My Kickstarter project is to develop a replacement main board for the Retro Computer Tandy Color Computer 3. When I went to college, no one had a computer of their own. Everyone used the central IBM main frame computer. We entered programs using punched cards. By the time I left college, there were only a handful of people that owned their own computer system. One of those people was me. This was the early days of personal computers. After college, I begin using industrial computer systems at work. But I continued playing with my computers at home. One of the best hobbyist computer systems I ever had was a Tandy Color Computer 3. This was the last system I owned that I consider a Retro Computer.
The CoCo-X project is to develop the next generation Tandy Color Computer. The project will develop a replacement main board for an existing Color Computer 3 case. These 30+ year old Retro Computer machines are still very popular with a certain group of Retro Computer fans. They have been talking about the next generation for many years. Many old machines have died and the availability of parts is limited.
Now is the time to build the next generation. But I am looking for help. I cannot justify the cost of building a board just for myself. So I am looking for others that are interesting in Retro Computers. I have setup the rewards in two levels. The low level is for people that want to show their support for the Retro Computer community. A CoCo-X sticker will be shipped to each person. The high level will be for people that want to own a CoCo-X. These people will receive a tested and programmed CoCo-X main board.
The main board would include an FPGA to implement the Color Computer circuitry. The CoCo-X main board will implement the Color Computer 3 basics including the majority of IO ports located towards the rear of the system. It does not make sense to implement some of the IO ports, so those will be eliminated. In the future, upgrades to the FPGA code to implement an extended feature set will be available at no cost.
Here is a list of IO ports:
Bit Banger / RS232 port
PS/2 Keyboard / Mouse port
CoCo3 RGB and/or VGA
Socket for an optional 6x09E processor
The video shows the CoCo3FPGA in action. This version includes the processor in the FPGA. It also has all of the IO ports implemented except for the 6x09E socket. The socket will be included to allow an optional processor to be installed. The FPGA version of the processor does not use the same number of clock cycles to execute instructions. So code that was written that counted cycles for time dependant functions will fail. Counting cycles was a common practice during the Retro Computer time. By adding the optional 6x09E processor, this problem will be eliminated.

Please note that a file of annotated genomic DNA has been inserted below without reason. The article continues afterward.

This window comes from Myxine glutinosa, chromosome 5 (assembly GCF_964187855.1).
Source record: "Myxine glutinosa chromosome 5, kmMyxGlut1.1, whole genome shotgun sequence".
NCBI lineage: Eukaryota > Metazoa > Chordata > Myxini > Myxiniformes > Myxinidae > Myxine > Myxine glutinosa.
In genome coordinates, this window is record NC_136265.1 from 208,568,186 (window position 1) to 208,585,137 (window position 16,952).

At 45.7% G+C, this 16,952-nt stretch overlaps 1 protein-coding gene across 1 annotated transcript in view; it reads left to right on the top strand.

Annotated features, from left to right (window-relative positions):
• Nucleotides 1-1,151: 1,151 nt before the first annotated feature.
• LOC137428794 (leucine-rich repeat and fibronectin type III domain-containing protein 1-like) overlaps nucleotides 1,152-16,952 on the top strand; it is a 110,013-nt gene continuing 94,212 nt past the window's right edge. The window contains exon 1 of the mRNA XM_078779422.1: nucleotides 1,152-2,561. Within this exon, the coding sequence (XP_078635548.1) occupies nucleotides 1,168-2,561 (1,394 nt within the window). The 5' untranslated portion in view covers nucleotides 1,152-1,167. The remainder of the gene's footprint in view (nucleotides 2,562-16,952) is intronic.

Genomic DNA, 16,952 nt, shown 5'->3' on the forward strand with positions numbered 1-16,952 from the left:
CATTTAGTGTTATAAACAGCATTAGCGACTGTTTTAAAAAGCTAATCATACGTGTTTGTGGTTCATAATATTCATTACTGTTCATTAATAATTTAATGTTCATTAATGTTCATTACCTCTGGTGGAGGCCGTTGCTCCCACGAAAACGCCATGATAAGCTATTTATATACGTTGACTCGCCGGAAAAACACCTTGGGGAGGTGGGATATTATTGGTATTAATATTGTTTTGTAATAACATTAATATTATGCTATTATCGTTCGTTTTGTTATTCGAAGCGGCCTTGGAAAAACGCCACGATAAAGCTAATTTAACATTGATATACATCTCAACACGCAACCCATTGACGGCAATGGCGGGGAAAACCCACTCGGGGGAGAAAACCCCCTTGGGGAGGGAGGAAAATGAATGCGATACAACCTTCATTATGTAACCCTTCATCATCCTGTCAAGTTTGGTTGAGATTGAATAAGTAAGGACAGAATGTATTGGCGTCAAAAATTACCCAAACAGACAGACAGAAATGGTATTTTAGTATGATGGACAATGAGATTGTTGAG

My name is Gary Becker. I have a Master Degree in Electrical / Computing Engineering from Oklahoma State University. I now live in Austin, Texas with my wife of nearly 15 years. I have been working as an Electrical Engineer for more than 20 years. I have worked in numerous fields from down hole well logging tools to cordless telephones. My most recent experience is designing enterprise class computer servers. I started working with computers while still in college. About 12 years ago, I started programming Complex Programmable Logic Devices (CPLD) and Field Programmable Gate Arrays (FPGA) in the Hardware Description Language (HDL) Verilog. These programmable parts were used to control certain parts of a computer server. After development was finished on one of my servers, I hit upon the idea of using an FPGA to replicate the function of a whole Retro Computer. I always remember the fun I had upgrading and modifying my Retro Computers. Soon after, I started writing the code for my first FPGA based Retro Computer. Since then, I have developed three Retro Computers in two different commercially available FPGA boards. One of my designs is the CoCo3FPGA. That will be the basis of the CoCo-X.
I have been working on the CoCo3FPGA for many years. The FPGA version of the processor, 6809, was acquired from the OperCores.org web site. The author of this core is John Kent. The CoCo3FPGA would not have been possible without him. But the rest of the code was developed by me using public information aquired from the Internet and by testing functions with a real Color Computer 3. I will do the design, the schematic capture, and the board layout. The completed design will be sent to a contract manufacturer to build and assemble. I will then program and test each board to make sure it works.
Each sticker and main board will be sent using the United States Postal Service. International shipping is not possible, so cannot be offered.
Risks and challenges
I feel confident that the CoCo-X can be a successful project. Choosing the correct FPGA is a challenge. Too small an FPGA and the design will not fit. Too big and the costs will rise. It is better to error on the too big side. I want to make sure today’s features and tomorrow’s features can be implemented. Since the FPGA is a Ball Grid Array package, a contract manufacturer will be required. This type of package cannot be soldered using equipment available to the average hobbyist. There are several good contract manufacturers. I need to be diligent in choosing a reputable manufacturer.
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